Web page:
Radiographic Examination – Exposure

The exposure of the photographic film by radiation passing through the workpiece is determined by the intensity of the radiation multiplied by the time of the exposure. The optical density of the developed negative increases with increasing exposure. ASME Code, Section V, requires a radiograph to have a density between 1.8 and 4.0 for proper visual interpretation. The exposure must be adjusted if the density of the radiograph is not between these limits, by changing either the time of the exposure or the intensity of the incident radiation.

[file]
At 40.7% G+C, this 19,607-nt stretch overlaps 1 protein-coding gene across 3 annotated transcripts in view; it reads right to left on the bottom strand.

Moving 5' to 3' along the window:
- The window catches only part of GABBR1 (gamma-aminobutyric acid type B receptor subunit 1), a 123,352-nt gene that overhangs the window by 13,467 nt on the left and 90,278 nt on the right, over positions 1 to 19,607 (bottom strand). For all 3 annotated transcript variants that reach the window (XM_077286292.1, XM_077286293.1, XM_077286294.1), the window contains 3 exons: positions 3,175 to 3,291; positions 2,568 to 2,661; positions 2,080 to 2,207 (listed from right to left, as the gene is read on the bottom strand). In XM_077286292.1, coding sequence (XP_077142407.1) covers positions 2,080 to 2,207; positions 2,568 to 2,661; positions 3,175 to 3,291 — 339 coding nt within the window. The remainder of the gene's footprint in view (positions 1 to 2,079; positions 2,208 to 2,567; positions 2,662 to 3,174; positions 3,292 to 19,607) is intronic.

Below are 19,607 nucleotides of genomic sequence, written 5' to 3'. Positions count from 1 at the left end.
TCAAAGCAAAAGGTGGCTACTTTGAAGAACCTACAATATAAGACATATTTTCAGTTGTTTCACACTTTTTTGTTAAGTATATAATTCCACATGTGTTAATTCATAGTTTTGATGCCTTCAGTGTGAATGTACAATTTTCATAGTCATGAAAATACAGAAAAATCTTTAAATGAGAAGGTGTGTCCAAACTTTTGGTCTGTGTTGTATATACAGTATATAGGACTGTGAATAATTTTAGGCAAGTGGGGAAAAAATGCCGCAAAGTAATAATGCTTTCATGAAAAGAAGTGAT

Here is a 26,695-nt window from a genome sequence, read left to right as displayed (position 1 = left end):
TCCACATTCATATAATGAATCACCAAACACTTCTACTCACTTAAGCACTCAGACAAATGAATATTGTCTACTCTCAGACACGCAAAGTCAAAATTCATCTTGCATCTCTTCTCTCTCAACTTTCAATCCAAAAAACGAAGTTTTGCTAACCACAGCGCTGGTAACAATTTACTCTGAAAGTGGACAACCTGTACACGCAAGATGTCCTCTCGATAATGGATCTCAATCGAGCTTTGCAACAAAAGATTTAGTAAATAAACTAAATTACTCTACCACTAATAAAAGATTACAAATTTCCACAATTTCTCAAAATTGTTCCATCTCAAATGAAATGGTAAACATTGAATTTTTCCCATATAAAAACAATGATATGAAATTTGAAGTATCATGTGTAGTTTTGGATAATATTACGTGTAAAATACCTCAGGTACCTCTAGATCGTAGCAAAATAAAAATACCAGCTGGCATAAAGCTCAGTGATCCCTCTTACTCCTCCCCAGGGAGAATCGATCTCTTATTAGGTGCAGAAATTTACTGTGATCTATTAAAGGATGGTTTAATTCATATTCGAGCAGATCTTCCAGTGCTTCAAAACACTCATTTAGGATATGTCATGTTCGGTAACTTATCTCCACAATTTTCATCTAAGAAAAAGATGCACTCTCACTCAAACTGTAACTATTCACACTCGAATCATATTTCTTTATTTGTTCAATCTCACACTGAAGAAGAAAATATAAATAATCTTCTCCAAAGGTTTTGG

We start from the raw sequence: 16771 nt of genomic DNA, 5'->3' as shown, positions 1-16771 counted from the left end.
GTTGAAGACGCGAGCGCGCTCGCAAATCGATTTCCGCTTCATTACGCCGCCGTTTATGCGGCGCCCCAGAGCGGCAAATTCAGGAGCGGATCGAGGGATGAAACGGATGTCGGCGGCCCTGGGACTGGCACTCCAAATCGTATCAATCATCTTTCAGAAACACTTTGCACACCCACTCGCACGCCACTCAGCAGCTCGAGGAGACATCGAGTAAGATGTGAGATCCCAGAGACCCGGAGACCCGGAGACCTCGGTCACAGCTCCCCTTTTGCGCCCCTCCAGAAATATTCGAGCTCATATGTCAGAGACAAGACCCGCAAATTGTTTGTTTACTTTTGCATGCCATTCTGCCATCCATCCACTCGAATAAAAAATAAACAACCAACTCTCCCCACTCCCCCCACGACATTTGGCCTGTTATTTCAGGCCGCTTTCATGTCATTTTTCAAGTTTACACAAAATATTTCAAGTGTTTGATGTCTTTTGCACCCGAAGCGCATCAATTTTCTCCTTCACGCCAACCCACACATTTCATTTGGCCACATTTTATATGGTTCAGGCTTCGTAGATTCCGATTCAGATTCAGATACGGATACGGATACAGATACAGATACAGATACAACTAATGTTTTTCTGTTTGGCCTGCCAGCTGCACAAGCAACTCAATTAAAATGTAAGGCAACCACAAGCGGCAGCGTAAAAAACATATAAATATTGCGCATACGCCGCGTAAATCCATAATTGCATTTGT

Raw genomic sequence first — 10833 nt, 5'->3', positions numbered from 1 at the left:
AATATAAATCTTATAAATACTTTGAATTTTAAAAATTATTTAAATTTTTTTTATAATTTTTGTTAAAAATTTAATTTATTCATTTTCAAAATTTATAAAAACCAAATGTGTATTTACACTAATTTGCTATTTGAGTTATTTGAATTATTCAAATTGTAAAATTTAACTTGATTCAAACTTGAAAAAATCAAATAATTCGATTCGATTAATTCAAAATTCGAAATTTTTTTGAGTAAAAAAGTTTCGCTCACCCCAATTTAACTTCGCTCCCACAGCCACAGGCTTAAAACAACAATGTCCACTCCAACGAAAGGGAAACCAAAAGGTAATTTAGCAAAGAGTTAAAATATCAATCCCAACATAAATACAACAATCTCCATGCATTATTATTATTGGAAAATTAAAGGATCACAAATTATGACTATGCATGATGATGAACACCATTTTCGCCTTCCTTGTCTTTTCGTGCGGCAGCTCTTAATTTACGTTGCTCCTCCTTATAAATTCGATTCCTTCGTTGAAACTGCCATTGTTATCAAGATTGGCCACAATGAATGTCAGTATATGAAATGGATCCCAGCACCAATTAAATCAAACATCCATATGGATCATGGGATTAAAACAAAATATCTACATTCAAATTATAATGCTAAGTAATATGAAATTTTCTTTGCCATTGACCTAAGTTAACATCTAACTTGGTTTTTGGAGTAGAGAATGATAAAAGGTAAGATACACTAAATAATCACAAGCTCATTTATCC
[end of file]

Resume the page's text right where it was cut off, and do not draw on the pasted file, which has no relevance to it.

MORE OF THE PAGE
Flaws that reduce the thickness of the workpiece through which the radiation passes will increase the exposure, and, therefore, the density of the radiograph. However, the density of the flaw image compared to that of the surrounding workpiece cannot be relied upon to give an accurate indication of the depth of the flaw. The threedimensional shape and orientation of the flaw can significantly affect the density of the image and are not always revealed by the two-dimensional silhouette in the radiograph.

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